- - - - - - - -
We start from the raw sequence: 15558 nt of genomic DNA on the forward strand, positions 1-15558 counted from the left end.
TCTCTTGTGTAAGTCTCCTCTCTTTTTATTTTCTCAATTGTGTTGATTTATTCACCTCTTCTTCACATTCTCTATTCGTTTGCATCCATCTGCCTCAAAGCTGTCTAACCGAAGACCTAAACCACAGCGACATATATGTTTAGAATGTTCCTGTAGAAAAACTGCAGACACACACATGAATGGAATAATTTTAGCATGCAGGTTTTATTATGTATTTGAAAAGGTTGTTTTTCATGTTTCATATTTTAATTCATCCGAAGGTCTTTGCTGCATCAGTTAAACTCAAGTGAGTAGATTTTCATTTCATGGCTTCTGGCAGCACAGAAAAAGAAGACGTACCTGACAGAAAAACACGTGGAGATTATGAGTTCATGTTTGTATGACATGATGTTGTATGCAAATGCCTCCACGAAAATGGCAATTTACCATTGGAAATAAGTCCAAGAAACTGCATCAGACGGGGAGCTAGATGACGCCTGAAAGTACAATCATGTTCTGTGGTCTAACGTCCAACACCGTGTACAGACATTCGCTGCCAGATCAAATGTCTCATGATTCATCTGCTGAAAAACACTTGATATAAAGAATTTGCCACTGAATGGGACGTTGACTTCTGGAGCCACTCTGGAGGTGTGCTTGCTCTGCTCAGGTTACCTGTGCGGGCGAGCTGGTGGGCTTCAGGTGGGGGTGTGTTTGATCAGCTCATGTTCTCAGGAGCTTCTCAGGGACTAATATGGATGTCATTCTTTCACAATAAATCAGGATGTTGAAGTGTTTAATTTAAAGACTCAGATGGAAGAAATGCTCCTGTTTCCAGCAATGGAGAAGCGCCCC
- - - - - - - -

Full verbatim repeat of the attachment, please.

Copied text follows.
We start from the raw sequence: 15558 nt of genomic DNA on the forward strand, positions 1-15558 counted from the left end.
TCTCTTGTGTAAGTCTCCTCTCTTTTTATTTTCTCAATTGTGTTGATTTATTCACCTCTTCTTCACATTCTCTATTCGTTTGCATCCATCTGCCTCAAAGCTGTCTAACCGAAGACCTAAACCACAGCGACATATATGTTTAGAATGTTCCTGTAGAAAAACTGCAGACACACACATGAATGGAATAATTTTAGCATGCAGGTTTTATTATGTATTTGAAAAGGTTGTTTTTCATGTTTCATATTTTAATTCATCCGAAGGTCTTTGCTGCATCAGTTAAACTCAAGTGAGTAGATTTTCATTTCATGGCTTCTGGCAGCACAGAAAAAGAAGACGTACCTGACAGAAAAACACGTGGAGATTATGAGTTCATGTTTGTATGACATGATGTTGTATGCAAATGCCTCCACGAAAATGGCAATTTACCATTGGAAATAAGTCCAAGAAACTGCATCAGACGGGGAGCTAGATGACGCCTGAAAGTACAATCATGTTCTGTGGTCTAACGTCCAACACCGTGTACAGACATTCGCTGCCAGATCAAATGTCTCATGATTCATCTGCTGAAAAACACTTGATATAAAGAATTTGCCACTGAATGGGACGTTGACTTCTGGAGCCACTCTGGAGGTGTGCTTGCTCTGCTCAGGTTACCTGTGCGGGCGAGCTGGTGGGCTTCAGGTGGGGGTGTGTTTGATCAGCTCATGTTCTCAGGAGCTTCTCAGGGACTAATATGGATGTCATTCTTTCACAATAAATCAGGATGTTGAAGTGTTTAATTTAAAGACTCAGATGGAAGAAATGCTCCTGTTTCCAGCAATGGAGAAGCGCCCC